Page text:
Even after our interviews were over, I could still hear their words.
The hospital workers I interviewed for our cover story have seen firsthand what COVID-19 looks like at its worst.
Before talking to them, I thought I had an idea what the virus looked like. I’d read the news, of course, and heard stories about it from friends.
A couple of my friends had tested positive for the virus and experienced it in a milder but still unpleasant form. And I had also been checking in often with a friend who had four family members in the hospital with the virus.
But interviewing nurses, physicians and respiratory therapists who care for the hardest hit patients rewrote what I thought I knew.
It’s not so much the words they shared that have stuck in my mind. It’s how they said them. Their solemn tone when they’d describe how scared their patients were, or how they couldn’t breathe. The way they’d pause to collect themselves before they’d finish answering my questions. How they’d emphasize each word when they’d explain that “every one” of their ICU patients is the “sickest of the sick.”
I could hear their strength and determination when they talked about fighting for their patients. Their pride when they pictured how their coworkers had been rising to the challenge. The sadness when they talked about seeing patients die alone. The hope when they’d share stories about ones who’d survived despite the odds. And their gratitude toward their hospitals and the community.
Long after we ended our phone calls, their voices echoed in my mind. I heard them when I went to the grocery store. When I went for walks.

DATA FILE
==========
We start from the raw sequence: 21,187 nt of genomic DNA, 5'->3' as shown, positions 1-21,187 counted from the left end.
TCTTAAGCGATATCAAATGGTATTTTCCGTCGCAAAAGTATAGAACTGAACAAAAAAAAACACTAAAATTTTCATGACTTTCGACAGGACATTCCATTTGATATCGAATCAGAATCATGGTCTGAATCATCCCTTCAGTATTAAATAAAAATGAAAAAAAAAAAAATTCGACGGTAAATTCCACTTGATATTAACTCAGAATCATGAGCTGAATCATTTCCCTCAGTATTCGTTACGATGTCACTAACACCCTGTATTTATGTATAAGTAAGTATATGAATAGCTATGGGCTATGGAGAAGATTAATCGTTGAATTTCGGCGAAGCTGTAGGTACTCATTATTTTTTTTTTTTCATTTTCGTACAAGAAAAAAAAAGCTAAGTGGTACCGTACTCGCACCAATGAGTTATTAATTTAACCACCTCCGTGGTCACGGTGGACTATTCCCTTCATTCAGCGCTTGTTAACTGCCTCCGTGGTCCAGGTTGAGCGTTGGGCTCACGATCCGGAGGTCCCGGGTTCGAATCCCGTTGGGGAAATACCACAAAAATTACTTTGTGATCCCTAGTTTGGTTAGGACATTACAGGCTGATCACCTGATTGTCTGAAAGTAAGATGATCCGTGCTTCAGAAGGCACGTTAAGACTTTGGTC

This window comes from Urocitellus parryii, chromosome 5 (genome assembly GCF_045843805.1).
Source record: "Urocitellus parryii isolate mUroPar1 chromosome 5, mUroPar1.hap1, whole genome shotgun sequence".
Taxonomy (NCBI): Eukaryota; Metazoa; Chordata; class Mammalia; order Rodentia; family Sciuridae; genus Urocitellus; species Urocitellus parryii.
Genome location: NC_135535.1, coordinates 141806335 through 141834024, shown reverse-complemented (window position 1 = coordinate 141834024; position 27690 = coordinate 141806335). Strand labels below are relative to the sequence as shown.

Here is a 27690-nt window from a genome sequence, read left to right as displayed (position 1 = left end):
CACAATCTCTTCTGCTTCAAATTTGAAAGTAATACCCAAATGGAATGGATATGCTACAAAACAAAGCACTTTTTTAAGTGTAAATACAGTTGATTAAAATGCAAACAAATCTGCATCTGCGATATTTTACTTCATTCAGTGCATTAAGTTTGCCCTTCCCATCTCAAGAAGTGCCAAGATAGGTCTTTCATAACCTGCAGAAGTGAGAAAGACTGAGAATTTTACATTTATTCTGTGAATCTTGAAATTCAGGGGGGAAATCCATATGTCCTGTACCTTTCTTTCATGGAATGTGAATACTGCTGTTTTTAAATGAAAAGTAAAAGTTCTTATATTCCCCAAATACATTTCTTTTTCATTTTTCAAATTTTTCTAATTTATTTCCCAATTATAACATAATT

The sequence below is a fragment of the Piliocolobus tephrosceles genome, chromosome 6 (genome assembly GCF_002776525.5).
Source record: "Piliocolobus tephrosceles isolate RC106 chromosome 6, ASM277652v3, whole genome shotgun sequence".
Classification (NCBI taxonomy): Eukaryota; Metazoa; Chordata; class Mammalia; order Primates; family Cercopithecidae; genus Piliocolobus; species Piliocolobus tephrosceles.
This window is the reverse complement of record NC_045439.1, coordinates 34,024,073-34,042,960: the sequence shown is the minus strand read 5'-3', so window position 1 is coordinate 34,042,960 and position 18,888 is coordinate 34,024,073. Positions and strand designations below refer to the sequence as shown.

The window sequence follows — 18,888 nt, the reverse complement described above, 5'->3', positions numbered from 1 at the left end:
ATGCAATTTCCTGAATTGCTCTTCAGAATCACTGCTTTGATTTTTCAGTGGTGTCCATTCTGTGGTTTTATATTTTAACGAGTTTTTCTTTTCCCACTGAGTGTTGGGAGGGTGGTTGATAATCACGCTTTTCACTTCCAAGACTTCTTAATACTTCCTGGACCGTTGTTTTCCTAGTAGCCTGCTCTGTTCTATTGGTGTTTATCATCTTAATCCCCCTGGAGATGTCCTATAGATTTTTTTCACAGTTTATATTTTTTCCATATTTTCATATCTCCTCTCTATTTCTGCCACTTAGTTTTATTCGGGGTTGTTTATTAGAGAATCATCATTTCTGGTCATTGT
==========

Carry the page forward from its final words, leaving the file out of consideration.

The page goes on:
But I also heard their voices when I thought of my own friends who work in hospitals on the frontlines. I couldn’t stop thinking about how they were probably seeing the same things as these health care workers.
I asked a couple of them some of the same questions I’d asked during my hospital worker interviews—but on a more personal, friend-to-friend level.
Things like: What was your job like on a typical day before your first patient with coronavirus arrived, and how is it different now? What impact is this virus having on your patients, physically and mentally? How is your job affecting you at home? What do you think will stand out to you from this pandemic a decade from now?
One spoke about the isolation their patients have been feeling.
“I think they are experiencing the same feelings that a lot of people that are staying at home are feeling. They feel lonely. They feel like they’re missing out on life. It’s like the bride that didn’t get to have her bachelorette party. The new mom who isn’t going to get to have her baby shower. The dad who doesn’t get to bring cupcakes for their kid’s fifth birthday at school.”
Except in these patients’ worse-case scenarios, they’re alone when they’re dying.
“I just want so badly a way to convey to them that even though their family can’t be there for them, I am,” my friend said. “And I know I’m not the same. I’m not even remotely an equivalent substitute. But I’m here for you.”
Another friend said the hardest thing is not seeing their parents.
“Because I’m taking care of people that are sick with this disease, and my parents fall into the at-risk category, I’m not letting myself see them. I’m grateful I’m still able to talk to them and see them virtually. But it’s hard not to hug your mom and your dad.”
When the conversation felt like it was getting too serious, that friend shifted to a funny rendition of the never-ending dance of PPE: putting it on, taking it off, putting it on, taking it off. N95s, I was told, are like acne incubators. We laughed for a minute. But we quickly got serious again when I mentioned I would be returning soon to my office.
“You need to wear a mask every day,” my friend said. Before I had a chance to ask any dumb “What if …” questions, my friend reminded me it was not fun for hospital staff to wear PPE. But they do it to keep their patients safe—and stay healthy so they can keep caring for them.
Talking to medical workers really put things into perspective for me. The rest of us should do anything we can to protect each other. Wearing masks. Sanitizing our hands. Even getting a flu vaccine every fall.
It’s the least we can do.